Trapézika: A Review of George Kalogeris’ Guide to Greece

Guide to Greece
by George Kalogeris
(Louisiana State University Press, 148 pages, $24.95)

Imagine you are a second-generation Greek-American, and you are in graduate school studying and translating some of the great Greek poets of the twentieth century. Imagine too you have come home to your working-class neighborhood, and are visiting your parents, sitting with them in their kitchen, talking about those poets over a green formica table. They don’t go much for Cavafy and his high-diction, and they are put off by the Marxist attitudes of Ritsos. Instead, they treasure Seferis and ask you to read some of his poetry out loud. Now imagine it is decades later, and you are writing poetry on that same kitchen table. You remember the voices of your now-deceased parents, thinking to yourself how they would also have loved Mandelstam. They might have thought the Russian’s poetry was of the same order as that of Seferis. They might have said the verses of both poets were trapézika. A word, George Kalogeris tells us, that means the writings of these poets were songs meant “to be sung across the kitchen table.”

The scene I am describing is from “Ambassador of the Dead,” a poem we meet early on in George Kalogeris’ expansive and masterful new book of poetry, Guide to Greece. What happens next in this poem strikes a keynote in this collection. As soon as Kalogeris remembers the word trapézika, the ghosts or shades of his parents, he tells us, “appear in the table’s reflection.” They look up and out at him “as if they were thirsting for something to drink.” What they ask of him, writes Kalogeris, is to “read us some more Seferi.” These voices of the dead beckon the poet with a sound “as soft of as the hiss of the surf” in the poetry of Seferis.

No small part of the emotional energy in this thrilling moment comes from the way in which the poem has tacitly recalled and incorporated that profoundly affecting scene in Book XI of the Odyssey. The long-delayed warrior has dug a pit in the sand on a far island, and performed a ritual sacrifice that opens an entrance into the underworld. Multitudes of shades, attracted by the blood from the sacrifice, are moving toward the portal. Following Circe’s instructions, Odysseus talks to no one–including his own mother–because he must first speak with the shade of Tiresias, who will tell him how he can find his way back to Ithaka. Only then does Odysseus allow the ghost of his mother to approach the portal he has opened. Since her son is still living, his mother wants to know what he is doing there at this entrance to the underworld. For his part, Odysseus wants to know how his wife and child have fared in his absence. Odysseus longs to embrace his mother, and three times tries to put his arms around her. Each time “she went sifting through my hands, impalpable / as shadows are, and wavering like a dream.” Crying out in protest and perplexity, he wonders if this meeting is mere hallucination. He is like a child bewildered by the facts of mortality, but filled with a deep longing that those facts were otherwise.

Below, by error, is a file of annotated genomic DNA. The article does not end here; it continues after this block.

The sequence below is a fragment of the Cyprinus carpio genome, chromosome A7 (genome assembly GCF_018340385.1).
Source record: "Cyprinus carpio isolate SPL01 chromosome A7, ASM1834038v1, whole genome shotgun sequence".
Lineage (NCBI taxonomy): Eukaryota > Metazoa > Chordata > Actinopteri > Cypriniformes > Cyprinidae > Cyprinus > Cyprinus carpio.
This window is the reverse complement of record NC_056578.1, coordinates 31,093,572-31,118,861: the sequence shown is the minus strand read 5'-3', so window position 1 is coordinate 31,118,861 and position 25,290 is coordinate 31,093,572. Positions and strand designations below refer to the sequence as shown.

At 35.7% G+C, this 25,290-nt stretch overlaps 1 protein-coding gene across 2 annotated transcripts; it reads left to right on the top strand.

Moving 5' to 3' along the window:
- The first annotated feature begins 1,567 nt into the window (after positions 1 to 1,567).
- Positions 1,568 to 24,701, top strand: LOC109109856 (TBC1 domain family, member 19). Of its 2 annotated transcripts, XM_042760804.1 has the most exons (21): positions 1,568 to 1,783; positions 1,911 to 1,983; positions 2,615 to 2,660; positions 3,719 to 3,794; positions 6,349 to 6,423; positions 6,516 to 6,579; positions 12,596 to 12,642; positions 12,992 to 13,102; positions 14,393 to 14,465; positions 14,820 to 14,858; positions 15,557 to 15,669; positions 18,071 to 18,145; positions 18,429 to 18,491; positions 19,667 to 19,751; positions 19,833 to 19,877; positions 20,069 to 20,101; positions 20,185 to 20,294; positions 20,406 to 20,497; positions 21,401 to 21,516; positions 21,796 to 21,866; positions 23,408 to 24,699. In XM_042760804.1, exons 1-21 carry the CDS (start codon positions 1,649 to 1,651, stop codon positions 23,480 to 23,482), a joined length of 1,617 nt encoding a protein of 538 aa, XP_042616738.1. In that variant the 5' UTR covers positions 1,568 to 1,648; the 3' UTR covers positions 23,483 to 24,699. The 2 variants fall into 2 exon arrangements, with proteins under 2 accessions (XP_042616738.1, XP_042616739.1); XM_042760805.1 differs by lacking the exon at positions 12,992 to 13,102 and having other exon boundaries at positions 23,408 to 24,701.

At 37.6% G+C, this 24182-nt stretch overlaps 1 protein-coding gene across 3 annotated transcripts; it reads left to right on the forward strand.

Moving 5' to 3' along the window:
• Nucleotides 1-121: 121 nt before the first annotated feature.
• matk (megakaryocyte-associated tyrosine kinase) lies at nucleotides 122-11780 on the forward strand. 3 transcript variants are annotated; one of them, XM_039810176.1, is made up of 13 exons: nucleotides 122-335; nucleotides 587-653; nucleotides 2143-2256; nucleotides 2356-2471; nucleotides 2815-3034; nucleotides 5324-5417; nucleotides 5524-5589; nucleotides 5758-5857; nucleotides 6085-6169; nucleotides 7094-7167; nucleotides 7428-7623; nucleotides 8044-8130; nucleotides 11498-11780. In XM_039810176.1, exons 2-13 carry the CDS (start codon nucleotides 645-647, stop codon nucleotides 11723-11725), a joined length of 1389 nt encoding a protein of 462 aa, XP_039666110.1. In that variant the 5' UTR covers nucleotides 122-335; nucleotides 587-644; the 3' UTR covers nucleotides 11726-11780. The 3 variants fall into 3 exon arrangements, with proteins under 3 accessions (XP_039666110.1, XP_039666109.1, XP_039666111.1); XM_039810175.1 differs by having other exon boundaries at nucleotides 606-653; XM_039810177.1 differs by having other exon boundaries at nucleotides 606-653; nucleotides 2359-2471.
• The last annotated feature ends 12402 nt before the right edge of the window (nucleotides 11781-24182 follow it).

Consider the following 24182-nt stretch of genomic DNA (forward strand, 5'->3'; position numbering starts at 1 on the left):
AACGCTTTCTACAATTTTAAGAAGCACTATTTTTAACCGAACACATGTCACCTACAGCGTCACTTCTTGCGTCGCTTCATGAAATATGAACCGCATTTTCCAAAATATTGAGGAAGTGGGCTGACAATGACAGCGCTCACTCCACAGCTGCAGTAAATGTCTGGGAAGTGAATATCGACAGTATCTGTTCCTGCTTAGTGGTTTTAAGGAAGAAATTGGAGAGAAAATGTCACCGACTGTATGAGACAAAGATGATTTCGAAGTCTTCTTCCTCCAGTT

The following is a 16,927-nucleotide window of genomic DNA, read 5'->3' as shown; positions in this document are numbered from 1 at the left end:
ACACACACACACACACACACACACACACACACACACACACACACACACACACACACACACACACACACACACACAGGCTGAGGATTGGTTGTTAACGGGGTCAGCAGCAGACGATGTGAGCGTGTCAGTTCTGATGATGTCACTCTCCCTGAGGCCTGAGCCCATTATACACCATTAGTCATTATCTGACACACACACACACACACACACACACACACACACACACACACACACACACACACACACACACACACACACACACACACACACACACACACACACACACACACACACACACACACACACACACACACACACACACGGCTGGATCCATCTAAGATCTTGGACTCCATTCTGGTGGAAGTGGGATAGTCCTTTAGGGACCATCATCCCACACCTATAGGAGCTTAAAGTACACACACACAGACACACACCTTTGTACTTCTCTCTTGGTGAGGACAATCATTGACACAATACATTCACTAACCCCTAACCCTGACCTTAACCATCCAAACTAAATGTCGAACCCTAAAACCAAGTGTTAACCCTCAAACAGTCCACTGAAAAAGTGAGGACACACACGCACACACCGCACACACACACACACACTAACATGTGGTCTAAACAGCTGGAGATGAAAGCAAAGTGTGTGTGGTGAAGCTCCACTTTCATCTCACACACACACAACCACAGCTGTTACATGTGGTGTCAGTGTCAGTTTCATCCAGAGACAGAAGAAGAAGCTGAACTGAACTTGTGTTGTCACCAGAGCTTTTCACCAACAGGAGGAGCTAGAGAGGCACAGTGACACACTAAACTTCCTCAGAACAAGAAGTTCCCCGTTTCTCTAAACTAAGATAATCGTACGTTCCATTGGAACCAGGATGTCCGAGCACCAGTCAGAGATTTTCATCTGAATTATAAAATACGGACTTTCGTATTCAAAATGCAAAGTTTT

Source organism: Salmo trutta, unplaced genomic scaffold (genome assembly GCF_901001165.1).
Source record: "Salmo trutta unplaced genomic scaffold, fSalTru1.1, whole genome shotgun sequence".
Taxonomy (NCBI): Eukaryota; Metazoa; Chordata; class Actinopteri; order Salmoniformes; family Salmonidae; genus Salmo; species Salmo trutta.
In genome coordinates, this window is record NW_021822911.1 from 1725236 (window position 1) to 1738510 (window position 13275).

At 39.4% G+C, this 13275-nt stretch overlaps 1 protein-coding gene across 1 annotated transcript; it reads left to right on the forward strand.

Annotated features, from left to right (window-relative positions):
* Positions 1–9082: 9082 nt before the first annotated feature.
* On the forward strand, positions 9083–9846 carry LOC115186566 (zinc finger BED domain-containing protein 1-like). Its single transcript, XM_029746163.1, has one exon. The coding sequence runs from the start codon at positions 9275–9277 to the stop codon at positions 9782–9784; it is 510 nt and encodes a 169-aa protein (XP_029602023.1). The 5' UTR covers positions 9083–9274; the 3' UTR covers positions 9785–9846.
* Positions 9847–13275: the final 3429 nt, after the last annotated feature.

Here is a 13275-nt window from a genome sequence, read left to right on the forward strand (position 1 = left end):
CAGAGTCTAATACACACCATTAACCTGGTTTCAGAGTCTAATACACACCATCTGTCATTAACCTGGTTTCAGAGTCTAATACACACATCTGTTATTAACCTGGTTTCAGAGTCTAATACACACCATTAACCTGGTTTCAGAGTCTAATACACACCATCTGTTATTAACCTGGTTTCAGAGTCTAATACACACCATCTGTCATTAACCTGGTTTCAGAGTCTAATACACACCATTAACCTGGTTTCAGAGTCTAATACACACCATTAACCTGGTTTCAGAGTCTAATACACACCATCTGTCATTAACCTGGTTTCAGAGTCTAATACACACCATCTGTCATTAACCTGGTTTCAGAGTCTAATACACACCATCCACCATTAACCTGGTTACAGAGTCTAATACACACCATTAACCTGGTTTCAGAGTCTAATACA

The green formica kitchen table in Kalogeris’ poem is a direct descendant of that portal Odysseus dug in the sand, and Kalogeris’ Guide to Greece overall is a descendant of Book XI of the Odyssey. In this collection Kalogeris’ poetry not only opens a portal into a landscape of the dead. Throughout his Guide he is also asking, probing, wondering what exactly a cultural inheritance consists of. Kalogeris’ cultural legacy includes the great works and stories of classical antiquity, but it also makes room for a host of family legends, immigrant memories, stories of religious feast-days and secular rituals, and the many ways the “old-country” continues to live and breathe within one’s inner-life and present-tense experience. This also includes Kalogeris’ translations of half-dozen poems by those twentieth-century Greek poets mentioned earlier. And then at the portal of this book is the shade of an antecedent Greek text, the “first” Guide to Greece, written by Pausanias, a second-century (C.E.) prose writer who over the course of twenty-years trekked over mainland Greece, visiting ruins and sacred sites.